Sex & Sensibility: Stranger things have happened

It all started on a public bus in D.C. It was around 8 p.m. on a weekday, and I sat down with my books and tried to occupy myself by staring out the window. A man around my age got on the bus and strategically placed himself in the seat across from mine. Our eyes connected for a split second, and then he spoke.

"Do you think you could give me some advice?" he asked.

Originally, I thought he was going to ask me my name or about the bus schedules, or where I was going. Past experiences have taught me that when men approach, they have specific reasons. However, when men place themselves close to you and begin a conversation, the woman assumes for the most part that the man is trying to come on to her. This was not the case.

This man, Charlie, began to tell me a story about another woman he had met on the bus, much the same way I met him. Their story began a month ago, during a similar bus ride, when a woman named Sarah sat down and they talked. As the ride continued, the two found they shared similar interests, and Charlie believed they shared a mutual bond. Although Sarah never gave him her number or e-mail address, they ended the ride with an "I'll see you around," presuming that they would actually see each other.

This was the man's dilemma. Charlie hasn't seen Sarah since, and it's been one month.

Obviously Sarah made a huge impact on Charlie and he has been thinking about what it would be like if they had seen each other again. To complicate matters, Charlie knows that Sarah is a student, and sent her an e-mail to her campus address. Sarah never responded. In addition, Charlie knows that Sarah is a student in a particular program. Subsequently, Charlie has begun to go to the department and aimlessly walk around - hoping that the two will "randomly" run into each other. He has even asked friends who know her to help find out where her classes are, and at what times.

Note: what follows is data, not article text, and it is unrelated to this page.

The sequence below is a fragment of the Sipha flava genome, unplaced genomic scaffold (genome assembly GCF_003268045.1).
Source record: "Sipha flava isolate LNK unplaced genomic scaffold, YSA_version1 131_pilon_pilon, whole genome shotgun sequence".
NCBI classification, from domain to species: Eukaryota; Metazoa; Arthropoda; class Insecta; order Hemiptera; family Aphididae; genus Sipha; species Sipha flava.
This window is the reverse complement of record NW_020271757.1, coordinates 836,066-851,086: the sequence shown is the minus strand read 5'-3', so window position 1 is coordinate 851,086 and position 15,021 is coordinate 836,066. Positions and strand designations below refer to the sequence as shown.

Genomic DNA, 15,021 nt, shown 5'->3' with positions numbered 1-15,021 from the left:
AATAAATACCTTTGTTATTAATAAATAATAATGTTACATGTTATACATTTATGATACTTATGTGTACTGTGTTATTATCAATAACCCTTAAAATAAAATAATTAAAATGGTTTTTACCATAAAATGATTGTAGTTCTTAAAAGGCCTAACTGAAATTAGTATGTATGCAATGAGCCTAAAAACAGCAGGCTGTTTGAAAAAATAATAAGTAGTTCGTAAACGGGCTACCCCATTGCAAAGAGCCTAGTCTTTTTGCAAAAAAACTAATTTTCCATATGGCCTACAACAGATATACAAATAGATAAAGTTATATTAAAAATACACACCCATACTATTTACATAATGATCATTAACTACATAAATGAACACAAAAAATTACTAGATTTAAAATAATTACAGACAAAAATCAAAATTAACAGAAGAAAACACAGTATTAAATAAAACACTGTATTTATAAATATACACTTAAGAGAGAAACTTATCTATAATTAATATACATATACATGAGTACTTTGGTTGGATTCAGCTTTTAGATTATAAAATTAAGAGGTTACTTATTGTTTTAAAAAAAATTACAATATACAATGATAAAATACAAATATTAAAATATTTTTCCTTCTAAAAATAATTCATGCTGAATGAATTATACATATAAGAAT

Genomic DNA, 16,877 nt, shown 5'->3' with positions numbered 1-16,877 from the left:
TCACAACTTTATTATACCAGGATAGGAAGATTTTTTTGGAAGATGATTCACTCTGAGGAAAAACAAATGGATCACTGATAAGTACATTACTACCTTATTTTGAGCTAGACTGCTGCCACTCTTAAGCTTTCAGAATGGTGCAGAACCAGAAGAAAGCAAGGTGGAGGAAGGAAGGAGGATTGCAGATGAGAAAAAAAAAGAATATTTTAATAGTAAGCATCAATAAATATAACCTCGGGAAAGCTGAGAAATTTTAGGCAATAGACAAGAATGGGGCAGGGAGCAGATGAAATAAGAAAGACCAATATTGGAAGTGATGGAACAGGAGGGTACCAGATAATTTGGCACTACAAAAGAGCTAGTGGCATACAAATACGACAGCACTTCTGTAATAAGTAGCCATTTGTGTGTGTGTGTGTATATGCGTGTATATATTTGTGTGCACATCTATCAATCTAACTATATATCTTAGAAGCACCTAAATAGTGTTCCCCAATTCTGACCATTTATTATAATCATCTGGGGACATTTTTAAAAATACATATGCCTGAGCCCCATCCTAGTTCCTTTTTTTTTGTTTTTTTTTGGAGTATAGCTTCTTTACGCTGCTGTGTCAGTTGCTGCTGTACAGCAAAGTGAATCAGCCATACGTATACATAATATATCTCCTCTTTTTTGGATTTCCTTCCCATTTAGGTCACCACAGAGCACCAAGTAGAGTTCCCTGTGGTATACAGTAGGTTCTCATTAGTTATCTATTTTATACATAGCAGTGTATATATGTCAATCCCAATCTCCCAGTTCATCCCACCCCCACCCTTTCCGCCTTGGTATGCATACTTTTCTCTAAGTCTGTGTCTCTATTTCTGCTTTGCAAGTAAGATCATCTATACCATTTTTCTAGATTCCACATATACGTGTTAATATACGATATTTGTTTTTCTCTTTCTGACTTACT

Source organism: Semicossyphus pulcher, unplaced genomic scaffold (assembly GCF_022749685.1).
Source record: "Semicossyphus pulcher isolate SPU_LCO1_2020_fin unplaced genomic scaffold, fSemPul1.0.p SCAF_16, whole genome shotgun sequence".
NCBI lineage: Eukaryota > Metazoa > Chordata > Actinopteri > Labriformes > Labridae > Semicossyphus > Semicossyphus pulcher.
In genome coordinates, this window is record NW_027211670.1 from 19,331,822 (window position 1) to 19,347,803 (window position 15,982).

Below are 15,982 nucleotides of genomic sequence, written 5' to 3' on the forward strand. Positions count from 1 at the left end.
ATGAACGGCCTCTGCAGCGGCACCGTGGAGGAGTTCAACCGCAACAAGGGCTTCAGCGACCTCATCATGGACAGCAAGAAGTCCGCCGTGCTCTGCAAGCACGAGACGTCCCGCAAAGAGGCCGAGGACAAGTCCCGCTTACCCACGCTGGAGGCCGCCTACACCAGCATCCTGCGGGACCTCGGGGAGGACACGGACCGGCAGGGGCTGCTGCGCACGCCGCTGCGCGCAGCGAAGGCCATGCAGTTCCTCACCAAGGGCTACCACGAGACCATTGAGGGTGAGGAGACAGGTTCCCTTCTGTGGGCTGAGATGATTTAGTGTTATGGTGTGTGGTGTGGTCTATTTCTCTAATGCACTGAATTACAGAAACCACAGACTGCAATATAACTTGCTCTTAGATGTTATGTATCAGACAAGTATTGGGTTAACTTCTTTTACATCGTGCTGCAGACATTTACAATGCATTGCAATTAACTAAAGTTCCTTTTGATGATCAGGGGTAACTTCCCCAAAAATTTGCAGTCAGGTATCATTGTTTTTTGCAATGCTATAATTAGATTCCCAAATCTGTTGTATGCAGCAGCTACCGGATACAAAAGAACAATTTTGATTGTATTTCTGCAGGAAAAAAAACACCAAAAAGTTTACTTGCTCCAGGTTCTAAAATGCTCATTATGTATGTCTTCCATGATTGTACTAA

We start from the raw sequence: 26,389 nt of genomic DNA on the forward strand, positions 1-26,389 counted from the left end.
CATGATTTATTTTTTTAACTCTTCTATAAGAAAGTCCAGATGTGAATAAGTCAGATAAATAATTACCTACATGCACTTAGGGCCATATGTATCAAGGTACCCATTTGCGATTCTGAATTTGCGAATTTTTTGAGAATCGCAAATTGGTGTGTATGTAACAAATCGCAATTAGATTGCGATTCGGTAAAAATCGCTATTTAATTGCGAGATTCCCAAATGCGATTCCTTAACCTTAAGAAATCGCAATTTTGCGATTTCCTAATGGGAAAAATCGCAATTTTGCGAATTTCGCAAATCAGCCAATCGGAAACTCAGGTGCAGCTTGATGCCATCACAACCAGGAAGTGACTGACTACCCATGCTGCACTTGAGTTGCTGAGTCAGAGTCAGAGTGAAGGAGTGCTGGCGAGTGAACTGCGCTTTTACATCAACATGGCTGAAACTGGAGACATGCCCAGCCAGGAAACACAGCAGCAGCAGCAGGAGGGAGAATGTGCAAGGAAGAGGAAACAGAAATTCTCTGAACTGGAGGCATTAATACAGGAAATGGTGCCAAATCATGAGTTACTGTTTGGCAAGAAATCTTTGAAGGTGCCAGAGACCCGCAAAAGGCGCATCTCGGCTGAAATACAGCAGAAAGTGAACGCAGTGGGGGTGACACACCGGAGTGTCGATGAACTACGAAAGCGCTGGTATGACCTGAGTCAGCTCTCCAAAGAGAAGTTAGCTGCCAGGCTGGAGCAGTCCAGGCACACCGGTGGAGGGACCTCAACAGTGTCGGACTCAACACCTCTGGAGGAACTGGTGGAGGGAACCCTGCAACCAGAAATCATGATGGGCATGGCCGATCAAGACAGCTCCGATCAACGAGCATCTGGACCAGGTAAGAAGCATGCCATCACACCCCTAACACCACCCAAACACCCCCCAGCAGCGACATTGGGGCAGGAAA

As Charlie told me this story, I couldn't help but reflect on my past. There have been so many times that I too have seen or spoken to someone for only a moment, and have hoped that I would meet them again. Like the movie "Sliding Doors," every moment in one's life can alter the future, whether you're aware of it or not. Charlie's encounter with Sarah has made him wonder whether the two of them would've made it as a couple. If they had exchanged numbers, for instance, would things be different?

It was difficult for me to give advice without hurting Charlie's feelings, and without placing too much emphasis on my own thoughts. A part of me wanted to tell Charlie to keep trying, to not give up. Maybe she didn't get his e-mails, and maybe she has been thinking of him too. But then another part of me thought about how awkward that truly is. In other words, is he some kind of stalker?

In the end, I told Charlie to wait it out a little and see what happens. Instead of going to her classes and standing in a department with which he has no connection, he could relax and let fate play out. If the two were meant to be together, then one day they will be.

Although I know this advice isn't sensible, it works. I'm sure that there's a part of Charlie that doesn't feel comfortable "stalking" this girl. He probably feels awkward, and understands that it's a little eerie the way he's been acting. He already knew this, and that's why he chose to talk. I just happened to be there.

As we approached our destination, I remember looking at him and thinking: While most people wouldn't ask for advice from a stranger, what made me so different from Sarah? Why was he willing to go to such depths to find this girl when so many other girls were right in front of him? Why was he infatuated with finding ONLY her?

People we meet throughout our lives can have lasting effects on us. Sometimes the person you meet only once can change the course of your life. Charlie might find Sarah one day, but the chances are greater that he won't. These fleeting encounters with beautiful strangers can convince us that love at first sight might actually exist. On the other hand, Charlie's drive to find Sarah may just be an unwarranted delusion. My philosophy is time-tested and logical: You can't go searching for love. When it's your turn, he or she will be right in front of you.

Never miss a story

Get our weekly newsletter delivered right to your inbox.

More from The Eagle

Would you like to support our work? Donate here to The Eagle Innovation Fund.